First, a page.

This recording is perhaps the best illustration of this dialectic…the individual and the individual within the community. They are singing about our individual spirit in a context of a community of voices. This is community…it is something that can respect the sacredness of the personality while acknowledging the fact that we do not actually exist as distinct individuals. We need both realizations in order to develop and nurture community.
This is what Thurman was thinking about when he, Dr. Fisk and the founding members envisioned this church. It was to be a place where there was respect for the individual…the creative expression of each human being in the context of a community that provides space for the spirit as well. His dream for the church is reflected, I think, in these words from Sobonfu Somé:
A community is an environment where you can find a home in each other’s heart and soul. It is a living entity with spirit as its anchor, where a group of people are empowered by one another, by spirit, and by the ancestors to be themselves, carry out their purpose, and use their power responsibly…The goal of community is to form a diverse body of people with common goals and empower them to embrace their gifts, selves, and nature. Community holds a space for all its members to work at becoming as close to their true selves as possible.
This is a beautiful description of what we can hope for…what we can imagine to be a community based on the truths of oneness and wholeness…of unity and interdependence. If we are truly able to hold a space for all, then we may come to the place Howard Thurman dreamed of in the book The Search for Common Ground. He spoke of the alarm that will spread throughout the community that it is being felt and slowly realized that community cannot feed for long on itself; it can only flourish where always the boundaries are giving way to the coming of other brothers [and sisters] from beyond them…He continued:
What we have sought we have found, our own sense of identity. We have an established center out of which at last we can function and relate to [others]. We have committed to heart and to nervous system a feeling of belonging and our spirits are no longer isolated and afraid…. [We need to resist the] “will to quarantine” and to separate ourselves behind self-imposed walls.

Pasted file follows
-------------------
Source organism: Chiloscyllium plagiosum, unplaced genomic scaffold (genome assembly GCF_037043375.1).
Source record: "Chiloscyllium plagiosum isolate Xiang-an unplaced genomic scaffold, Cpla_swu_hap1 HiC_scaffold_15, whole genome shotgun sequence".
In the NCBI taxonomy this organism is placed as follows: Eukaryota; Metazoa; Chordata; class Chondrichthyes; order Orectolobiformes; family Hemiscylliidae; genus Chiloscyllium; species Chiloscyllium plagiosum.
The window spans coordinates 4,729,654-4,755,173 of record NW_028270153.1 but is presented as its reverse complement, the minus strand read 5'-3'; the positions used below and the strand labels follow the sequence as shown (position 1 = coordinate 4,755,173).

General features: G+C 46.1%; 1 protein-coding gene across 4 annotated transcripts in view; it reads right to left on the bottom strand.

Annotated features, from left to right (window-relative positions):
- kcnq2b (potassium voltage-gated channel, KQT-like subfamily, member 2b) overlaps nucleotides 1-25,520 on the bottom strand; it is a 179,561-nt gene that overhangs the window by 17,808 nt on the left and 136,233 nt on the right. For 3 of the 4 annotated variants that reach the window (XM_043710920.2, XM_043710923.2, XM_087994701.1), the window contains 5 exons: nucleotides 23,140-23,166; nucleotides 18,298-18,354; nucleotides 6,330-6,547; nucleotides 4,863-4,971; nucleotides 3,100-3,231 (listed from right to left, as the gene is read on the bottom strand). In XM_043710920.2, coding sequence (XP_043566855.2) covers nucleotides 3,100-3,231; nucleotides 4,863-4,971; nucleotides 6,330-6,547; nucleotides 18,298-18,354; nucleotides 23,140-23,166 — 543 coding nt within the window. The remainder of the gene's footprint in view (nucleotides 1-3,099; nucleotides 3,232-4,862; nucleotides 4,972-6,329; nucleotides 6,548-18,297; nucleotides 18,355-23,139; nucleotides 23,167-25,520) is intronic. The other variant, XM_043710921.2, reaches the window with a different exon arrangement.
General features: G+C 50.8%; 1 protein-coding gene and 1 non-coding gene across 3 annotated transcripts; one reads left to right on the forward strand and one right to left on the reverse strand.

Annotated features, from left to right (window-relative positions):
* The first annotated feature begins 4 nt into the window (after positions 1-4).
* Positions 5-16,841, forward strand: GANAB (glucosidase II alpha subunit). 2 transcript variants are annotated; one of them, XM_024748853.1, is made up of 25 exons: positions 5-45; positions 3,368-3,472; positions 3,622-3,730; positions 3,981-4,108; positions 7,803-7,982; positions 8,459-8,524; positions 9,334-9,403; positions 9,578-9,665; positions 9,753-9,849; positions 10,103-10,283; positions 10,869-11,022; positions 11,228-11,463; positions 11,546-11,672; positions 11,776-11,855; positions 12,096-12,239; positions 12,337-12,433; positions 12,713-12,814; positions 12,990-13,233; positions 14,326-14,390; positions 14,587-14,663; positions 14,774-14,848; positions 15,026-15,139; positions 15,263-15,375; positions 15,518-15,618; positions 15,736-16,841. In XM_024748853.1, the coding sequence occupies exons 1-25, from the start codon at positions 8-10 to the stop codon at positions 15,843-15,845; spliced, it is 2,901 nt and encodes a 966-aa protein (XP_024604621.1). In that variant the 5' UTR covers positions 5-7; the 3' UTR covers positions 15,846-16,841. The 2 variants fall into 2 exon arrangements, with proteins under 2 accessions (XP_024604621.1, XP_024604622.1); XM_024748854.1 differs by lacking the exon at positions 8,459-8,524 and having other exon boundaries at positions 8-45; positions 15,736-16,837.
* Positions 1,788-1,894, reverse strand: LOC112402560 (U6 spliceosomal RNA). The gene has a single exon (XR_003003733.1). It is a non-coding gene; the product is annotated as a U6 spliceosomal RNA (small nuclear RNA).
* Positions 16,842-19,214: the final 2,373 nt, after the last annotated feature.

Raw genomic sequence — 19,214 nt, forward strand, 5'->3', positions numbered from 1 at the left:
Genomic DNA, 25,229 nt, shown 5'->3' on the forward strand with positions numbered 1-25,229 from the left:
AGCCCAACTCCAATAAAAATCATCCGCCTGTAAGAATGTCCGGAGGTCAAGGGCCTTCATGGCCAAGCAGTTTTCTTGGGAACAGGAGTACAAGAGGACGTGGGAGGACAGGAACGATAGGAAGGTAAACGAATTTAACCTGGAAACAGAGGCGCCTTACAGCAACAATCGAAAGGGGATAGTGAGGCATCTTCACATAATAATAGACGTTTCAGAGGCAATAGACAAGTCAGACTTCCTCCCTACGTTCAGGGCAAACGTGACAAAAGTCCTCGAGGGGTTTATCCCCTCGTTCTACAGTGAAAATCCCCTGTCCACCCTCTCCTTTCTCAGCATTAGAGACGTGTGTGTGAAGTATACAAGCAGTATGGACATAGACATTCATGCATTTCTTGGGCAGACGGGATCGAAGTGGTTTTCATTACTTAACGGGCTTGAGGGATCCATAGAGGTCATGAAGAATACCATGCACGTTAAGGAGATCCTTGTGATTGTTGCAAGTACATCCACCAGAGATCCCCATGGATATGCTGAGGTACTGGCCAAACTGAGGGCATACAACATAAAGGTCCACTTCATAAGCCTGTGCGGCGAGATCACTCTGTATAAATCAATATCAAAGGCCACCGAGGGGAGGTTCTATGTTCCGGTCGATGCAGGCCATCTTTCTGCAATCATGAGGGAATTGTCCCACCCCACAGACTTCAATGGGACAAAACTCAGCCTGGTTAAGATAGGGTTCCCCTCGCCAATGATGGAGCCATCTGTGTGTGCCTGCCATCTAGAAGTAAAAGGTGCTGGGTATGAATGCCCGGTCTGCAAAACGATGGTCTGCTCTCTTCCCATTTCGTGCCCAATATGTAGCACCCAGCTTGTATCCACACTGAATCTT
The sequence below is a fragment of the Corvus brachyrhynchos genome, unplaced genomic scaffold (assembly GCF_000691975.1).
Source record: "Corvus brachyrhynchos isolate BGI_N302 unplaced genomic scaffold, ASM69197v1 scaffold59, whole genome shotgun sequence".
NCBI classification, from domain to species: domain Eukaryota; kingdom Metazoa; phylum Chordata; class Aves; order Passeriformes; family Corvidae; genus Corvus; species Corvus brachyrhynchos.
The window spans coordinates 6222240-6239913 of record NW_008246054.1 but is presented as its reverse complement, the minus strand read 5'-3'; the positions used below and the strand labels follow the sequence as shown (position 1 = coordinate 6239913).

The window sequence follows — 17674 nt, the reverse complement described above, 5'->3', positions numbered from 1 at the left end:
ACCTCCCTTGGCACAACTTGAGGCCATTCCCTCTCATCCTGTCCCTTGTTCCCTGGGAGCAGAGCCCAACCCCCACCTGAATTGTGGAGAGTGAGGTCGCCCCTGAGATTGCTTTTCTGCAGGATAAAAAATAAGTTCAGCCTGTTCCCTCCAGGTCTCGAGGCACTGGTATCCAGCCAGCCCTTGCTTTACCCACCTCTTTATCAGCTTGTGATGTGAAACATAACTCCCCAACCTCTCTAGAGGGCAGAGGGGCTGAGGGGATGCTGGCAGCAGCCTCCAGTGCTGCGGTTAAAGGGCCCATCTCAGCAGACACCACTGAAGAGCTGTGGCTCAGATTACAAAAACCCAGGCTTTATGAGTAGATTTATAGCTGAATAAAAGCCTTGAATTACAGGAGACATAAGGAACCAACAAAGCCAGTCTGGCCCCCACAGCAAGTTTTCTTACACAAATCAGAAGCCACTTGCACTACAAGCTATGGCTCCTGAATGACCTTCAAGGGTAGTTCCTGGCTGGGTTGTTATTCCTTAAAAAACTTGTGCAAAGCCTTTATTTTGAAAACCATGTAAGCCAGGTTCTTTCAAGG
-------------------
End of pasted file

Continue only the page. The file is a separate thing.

And resisting this “will to quarantine” is no easy task in our “toxic culture”. It has become even more difficult through the years since 1944 and the founding of this church. Today we are experiencing an isolation…a loneliness perhaps never before experienced. We have become disconnected from our source…our creator and creation…from our ancestors and from our sense of the sacred…of the spirit. At the same time there is some cause for hope. It is the as-yet unimagined possibilities that Maté spoke of…the unimagined possibilities that we may experience during the Community Zoom meeting on the second Sunday of the month…the connection we experience during the Engaged Spirituality Meeting on the fourth Sunday…and our worship services on the first, third and fifth Sundays. In a broader sense in our communities, we can identify and help to develop this sense of belonging to combat isolation and disconnection…alienation and loneliness. For as Howard Thurman points out:
…this is why we were born: [People, all people], belong to each other, and [the one] who shuts themself away diminishes themself, and [the one] who shuts another away from themself destroys themself.
May we internalize this realization. May we truly understand that we belong to each other…as human beings, as creatures, as plants, as the wind and the rain and the sun and the moon…as part of all creation and may we try to imagine the as-yet-unimagined possibilities calling us to wholeness and unity.